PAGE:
Page:Austen - Emma, vol. III, 1816.djvu/37

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Harriet to the set!—Never had she been more surprized, seldom more delighted, than at that instant. She was all pleasure and gratitude, both for Harriet and herself, and longed to be thanking him; and though too distant for speech, her countenance said much, as soon as she could catch his eye again.

His dancing proved to be just what she had believed it, extremely good; and Harriet would have seemed almost too lucky, if it had not been for the cruel state of things before, and for the very complete enjoyment and very high sense of the distinction which her happy features announced. It was not thrown away on her, she bounded higher than ever, flew farther down the middle, and was in a continual course of smiles.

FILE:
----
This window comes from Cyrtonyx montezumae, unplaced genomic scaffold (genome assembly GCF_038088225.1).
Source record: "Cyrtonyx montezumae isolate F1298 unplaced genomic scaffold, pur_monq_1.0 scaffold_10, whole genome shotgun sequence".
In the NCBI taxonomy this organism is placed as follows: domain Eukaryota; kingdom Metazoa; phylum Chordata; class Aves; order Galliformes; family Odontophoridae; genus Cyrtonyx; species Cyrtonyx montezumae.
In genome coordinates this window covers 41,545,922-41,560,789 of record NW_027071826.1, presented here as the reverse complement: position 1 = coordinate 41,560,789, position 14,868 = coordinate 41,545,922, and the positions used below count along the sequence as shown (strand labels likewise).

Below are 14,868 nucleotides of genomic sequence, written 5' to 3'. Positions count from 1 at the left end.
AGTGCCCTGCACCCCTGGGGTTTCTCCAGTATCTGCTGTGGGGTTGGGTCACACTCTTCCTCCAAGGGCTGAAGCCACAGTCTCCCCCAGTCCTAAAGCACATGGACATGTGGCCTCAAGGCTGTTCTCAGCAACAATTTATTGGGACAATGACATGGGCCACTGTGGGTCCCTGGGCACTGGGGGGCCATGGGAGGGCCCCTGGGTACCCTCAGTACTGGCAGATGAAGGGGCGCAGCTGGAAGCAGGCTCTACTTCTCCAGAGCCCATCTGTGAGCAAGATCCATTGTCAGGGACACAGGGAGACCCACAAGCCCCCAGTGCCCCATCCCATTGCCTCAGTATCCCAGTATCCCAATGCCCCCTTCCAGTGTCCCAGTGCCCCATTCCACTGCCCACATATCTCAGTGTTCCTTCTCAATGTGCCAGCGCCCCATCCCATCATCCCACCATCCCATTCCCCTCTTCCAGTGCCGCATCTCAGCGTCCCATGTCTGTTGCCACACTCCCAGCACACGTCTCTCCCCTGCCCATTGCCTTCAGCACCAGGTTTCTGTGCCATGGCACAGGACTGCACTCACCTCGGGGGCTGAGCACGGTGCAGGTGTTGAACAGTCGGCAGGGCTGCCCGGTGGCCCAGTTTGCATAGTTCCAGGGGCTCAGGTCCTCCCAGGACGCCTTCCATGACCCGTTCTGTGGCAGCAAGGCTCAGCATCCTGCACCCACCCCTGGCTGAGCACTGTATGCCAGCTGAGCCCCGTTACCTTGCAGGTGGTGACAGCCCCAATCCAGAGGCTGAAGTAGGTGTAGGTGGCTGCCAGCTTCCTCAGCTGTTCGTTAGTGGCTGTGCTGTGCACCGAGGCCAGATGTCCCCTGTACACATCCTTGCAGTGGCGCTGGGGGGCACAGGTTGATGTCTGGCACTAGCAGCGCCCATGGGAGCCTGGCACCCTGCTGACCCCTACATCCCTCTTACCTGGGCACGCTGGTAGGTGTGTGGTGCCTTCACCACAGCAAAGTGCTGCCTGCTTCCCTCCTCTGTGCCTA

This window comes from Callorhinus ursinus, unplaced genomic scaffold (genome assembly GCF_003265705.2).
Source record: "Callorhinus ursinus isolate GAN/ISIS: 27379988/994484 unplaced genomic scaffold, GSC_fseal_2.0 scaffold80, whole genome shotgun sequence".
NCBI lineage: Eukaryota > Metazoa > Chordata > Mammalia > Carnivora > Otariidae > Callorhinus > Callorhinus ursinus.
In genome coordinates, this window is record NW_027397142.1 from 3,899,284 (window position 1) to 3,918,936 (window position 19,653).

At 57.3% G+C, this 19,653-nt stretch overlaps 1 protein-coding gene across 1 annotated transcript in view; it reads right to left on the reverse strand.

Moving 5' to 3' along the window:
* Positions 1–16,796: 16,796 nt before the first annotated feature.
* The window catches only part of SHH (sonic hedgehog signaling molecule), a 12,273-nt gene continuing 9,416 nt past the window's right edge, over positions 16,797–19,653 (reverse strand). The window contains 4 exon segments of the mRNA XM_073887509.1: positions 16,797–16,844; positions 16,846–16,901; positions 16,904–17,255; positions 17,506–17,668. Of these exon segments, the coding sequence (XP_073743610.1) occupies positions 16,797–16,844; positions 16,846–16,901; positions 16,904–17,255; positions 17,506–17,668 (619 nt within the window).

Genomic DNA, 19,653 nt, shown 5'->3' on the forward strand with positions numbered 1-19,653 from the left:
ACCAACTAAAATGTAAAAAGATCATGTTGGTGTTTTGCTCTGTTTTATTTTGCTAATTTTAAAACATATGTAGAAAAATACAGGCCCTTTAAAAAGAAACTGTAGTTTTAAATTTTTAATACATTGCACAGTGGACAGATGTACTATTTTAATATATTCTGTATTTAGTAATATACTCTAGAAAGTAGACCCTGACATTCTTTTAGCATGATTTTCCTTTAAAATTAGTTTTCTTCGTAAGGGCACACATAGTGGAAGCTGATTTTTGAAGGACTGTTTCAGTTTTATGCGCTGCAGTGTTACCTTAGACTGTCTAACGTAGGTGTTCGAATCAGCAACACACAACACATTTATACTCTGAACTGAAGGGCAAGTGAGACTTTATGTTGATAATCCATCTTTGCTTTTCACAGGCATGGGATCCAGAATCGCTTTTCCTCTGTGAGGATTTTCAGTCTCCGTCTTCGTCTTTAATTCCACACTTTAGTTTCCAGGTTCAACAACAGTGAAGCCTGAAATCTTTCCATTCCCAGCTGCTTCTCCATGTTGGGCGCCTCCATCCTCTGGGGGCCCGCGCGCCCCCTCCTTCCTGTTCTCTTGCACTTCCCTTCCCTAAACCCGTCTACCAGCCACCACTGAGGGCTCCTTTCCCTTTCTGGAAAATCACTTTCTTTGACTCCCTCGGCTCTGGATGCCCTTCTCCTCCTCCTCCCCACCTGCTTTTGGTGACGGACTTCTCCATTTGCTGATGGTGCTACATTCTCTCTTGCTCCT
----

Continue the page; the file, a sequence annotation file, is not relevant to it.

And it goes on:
Mr. Elton had retreated into the card-room, looking (Emma trusted) very foolish. She did not think he was quite so hardened as his wife, though growing very like her;—she spoke some of her

feelings,